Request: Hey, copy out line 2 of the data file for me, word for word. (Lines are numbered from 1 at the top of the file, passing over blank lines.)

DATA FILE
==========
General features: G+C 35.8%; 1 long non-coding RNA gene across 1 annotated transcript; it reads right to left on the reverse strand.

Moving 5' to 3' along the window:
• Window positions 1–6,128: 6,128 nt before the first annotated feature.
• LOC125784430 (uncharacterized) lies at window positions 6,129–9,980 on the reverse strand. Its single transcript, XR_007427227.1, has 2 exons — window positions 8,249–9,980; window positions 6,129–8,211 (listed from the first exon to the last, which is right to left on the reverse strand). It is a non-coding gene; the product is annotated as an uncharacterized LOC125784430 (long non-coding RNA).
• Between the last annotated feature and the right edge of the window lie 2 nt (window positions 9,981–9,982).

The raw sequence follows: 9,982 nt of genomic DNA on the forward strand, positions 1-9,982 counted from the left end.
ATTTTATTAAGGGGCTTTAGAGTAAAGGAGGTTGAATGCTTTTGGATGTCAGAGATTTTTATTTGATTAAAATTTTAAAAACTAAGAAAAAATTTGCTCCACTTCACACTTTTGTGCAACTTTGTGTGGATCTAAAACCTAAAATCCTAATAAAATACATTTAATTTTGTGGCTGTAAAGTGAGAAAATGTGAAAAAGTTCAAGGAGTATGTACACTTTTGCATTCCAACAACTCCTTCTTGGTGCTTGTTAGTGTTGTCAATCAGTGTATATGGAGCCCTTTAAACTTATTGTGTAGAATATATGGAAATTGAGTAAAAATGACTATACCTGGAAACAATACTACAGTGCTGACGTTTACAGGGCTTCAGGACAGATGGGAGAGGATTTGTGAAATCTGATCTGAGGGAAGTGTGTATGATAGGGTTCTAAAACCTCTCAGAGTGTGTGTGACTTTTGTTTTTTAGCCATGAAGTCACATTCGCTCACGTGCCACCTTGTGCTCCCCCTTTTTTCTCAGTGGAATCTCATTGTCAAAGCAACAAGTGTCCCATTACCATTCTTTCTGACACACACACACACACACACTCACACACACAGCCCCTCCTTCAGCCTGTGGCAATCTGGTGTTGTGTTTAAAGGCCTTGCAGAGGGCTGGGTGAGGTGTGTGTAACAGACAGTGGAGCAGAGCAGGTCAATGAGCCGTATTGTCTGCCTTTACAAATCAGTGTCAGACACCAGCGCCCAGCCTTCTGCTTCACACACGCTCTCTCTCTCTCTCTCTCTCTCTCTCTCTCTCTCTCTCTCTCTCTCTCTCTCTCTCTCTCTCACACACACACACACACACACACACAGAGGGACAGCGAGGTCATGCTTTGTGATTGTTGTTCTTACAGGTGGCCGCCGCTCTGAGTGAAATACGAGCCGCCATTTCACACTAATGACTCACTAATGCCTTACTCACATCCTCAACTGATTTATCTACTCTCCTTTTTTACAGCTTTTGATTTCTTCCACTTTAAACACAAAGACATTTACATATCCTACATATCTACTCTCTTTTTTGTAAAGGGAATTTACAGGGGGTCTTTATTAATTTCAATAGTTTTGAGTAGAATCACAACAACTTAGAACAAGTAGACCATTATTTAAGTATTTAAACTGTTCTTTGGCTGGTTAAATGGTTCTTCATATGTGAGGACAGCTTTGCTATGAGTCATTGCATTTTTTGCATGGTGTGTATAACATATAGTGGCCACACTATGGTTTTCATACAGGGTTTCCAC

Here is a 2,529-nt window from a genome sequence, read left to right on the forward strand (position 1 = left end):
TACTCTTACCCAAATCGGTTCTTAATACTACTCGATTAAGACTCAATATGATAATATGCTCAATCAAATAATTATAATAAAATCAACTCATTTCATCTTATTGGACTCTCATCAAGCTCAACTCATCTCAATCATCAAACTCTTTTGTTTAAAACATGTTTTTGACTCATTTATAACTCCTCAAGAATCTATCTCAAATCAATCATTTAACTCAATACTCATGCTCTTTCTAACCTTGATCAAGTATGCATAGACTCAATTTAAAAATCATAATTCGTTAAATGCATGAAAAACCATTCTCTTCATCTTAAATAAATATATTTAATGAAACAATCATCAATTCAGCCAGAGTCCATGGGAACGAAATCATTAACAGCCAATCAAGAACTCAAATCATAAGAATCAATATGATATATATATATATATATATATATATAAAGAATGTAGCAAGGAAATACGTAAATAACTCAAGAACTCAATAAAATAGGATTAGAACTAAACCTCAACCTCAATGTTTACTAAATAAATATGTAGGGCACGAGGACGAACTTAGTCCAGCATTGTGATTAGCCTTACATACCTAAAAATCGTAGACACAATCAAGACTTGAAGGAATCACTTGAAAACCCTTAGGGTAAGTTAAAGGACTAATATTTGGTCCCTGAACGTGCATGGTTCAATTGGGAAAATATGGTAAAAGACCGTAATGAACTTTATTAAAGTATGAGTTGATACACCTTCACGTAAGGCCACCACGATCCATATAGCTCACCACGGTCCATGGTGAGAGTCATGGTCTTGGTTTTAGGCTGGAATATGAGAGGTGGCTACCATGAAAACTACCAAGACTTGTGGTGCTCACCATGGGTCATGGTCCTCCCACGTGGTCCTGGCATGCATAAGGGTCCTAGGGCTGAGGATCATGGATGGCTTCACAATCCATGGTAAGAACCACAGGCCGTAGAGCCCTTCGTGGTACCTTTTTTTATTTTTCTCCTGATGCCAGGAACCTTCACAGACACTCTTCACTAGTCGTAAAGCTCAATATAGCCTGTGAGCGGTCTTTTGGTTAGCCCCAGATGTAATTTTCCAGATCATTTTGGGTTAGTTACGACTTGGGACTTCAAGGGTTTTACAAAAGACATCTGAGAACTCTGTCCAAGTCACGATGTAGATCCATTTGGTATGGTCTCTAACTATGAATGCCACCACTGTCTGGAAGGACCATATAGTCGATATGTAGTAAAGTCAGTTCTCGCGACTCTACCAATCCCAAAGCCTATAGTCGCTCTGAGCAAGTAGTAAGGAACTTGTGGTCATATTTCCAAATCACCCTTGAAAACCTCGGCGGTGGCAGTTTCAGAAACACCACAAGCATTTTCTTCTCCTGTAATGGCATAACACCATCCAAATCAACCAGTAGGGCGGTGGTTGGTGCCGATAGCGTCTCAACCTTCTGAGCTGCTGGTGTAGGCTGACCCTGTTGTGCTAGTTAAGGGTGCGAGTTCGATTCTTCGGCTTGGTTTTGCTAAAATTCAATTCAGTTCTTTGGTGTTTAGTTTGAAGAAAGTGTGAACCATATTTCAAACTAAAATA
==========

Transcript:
Moving 5' to 3' along the window: